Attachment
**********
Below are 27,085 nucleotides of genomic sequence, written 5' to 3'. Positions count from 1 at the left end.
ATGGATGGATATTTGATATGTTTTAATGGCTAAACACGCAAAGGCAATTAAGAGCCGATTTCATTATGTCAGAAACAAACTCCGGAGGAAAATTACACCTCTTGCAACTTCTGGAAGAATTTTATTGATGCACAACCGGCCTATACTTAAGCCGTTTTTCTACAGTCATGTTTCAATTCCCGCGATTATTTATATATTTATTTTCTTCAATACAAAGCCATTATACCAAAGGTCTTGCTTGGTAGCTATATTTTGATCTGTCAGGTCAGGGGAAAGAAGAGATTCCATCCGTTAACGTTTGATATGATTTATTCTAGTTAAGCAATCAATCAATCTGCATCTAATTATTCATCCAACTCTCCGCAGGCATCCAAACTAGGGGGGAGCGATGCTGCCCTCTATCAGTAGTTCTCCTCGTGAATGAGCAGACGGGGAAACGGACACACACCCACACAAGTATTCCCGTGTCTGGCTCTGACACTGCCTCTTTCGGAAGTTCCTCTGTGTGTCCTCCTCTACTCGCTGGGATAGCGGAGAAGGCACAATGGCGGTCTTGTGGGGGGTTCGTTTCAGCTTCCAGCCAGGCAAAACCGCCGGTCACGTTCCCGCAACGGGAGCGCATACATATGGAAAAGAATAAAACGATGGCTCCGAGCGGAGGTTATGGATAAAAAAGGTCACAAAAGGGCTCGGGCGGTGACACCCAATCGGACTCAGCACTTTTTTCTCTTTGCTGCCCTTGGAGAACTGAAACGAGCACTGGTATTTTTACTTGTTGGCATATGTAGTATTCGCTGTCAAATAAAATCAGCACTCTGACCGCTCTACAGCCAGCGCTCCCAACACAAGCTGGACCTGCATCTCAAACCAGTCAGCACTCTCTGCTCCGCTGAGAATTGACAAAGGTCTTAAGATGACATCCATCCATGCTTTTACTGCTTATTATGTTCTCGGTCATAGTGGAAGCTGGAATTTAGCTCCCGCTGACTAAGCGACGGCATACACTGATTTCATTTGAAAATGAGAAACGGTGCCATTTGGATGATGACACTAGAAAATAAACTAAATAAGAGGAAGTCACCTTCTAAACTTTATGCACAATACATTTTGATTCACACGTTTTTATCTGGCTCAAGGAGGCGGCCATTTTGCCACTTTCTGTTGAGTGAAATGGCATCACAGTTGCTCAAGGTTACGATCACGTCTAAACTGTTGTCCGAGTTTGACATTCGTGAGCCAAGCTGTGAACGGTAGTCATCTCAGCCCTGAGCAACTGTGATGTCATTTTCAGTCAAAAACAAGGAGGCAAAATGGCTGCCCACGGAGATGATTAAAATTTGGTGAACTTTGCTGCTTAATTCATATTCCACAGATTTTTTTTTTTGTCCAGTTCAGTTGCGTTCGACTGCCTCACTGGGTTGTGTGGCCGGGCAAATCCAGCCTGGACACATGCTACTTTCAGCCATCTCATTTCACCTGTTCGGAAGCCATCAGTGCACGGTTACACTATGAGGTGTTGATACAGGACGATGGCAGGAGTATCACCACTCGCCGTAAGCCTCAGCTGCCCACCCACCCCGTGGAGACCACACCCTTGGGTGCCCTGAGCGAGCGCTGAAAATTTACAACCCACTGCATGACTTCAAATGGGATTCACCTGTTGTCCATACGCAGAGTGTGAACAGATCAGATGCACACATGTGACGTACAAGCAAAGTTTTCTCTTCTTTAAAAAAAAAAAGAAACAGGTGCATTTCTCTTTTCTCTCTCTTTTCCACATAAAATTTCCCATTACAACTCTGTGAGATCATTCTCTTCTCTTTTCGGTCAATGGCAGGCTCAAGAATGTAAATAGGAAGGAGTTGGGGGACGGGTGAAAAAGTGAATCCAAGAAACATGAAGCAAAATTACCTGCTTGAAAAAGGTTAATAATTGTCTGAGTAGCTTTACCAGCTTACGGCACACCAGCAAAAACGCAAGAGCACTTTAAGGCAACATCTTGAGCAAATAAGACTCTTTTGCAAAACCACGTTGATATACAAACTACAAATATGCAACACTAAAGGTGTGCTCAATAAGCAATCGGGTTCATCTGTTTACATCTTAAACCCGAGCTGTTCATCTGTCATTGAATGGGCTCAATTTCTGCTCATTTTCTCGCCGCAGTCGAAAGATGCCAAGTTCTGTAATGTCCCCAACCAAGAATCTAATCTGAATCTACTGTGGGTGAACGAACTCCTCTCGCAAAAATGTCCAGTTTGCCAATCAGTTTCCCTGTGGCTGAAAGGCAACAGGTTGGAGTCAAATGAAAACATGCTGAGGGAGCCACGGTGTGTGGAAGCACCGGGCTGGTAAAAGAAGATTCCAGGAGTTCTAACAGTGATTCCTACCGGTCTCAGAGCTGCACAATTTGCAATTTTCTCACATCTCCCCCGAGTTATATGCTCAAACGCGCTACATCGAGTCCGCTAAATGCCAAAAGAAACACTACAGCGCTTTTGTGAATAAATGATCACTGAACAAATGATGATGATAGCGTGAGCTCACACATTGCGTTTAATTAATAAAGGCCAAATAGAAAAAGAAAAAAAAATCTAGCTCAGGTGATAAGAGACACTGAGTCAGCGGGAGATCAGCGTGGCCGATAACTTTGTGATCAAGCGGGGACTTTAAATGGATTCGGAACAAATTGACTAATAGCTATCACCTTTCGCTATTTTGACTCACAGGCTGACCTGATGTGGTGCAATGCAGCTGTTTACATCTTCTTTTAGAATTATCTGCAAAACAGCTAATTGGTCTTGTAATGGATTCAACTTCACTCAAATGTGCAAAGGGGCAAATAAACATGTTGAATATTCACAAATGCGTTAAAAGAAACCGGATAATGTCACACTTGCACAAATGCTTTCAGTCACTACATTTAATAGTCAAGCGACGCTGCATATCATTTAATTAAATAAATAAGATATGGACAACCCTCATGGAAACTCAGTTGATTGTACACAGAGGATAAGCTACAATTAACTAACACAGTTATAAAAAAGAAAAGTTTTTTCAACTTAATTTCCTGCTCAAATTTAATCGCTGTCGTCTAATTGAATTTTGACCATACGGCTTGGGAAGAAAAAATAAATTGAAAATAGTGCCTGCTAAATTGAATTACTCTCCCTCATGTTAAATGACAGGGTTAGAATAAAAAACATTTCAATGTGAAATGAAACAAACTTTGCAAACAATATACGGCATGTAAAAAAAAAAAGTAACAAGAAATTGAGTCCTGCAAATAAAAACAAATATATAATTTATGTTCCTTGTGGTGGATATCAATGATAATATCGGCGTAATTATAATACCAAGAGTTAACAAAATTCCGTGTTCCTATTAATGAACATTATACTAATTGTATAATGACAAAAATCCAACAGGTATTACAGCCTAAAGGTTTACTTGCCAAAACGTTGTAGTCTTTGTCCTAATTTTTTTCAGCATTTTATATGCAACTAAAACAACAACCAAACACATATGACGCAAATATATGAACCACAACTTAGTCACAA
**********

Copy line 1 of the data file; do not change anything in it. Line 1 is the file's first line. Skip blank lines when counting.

Below are 27,085 nucleotides of genomic sequence, written 5' to 3'. Positions count from 1 at the left end.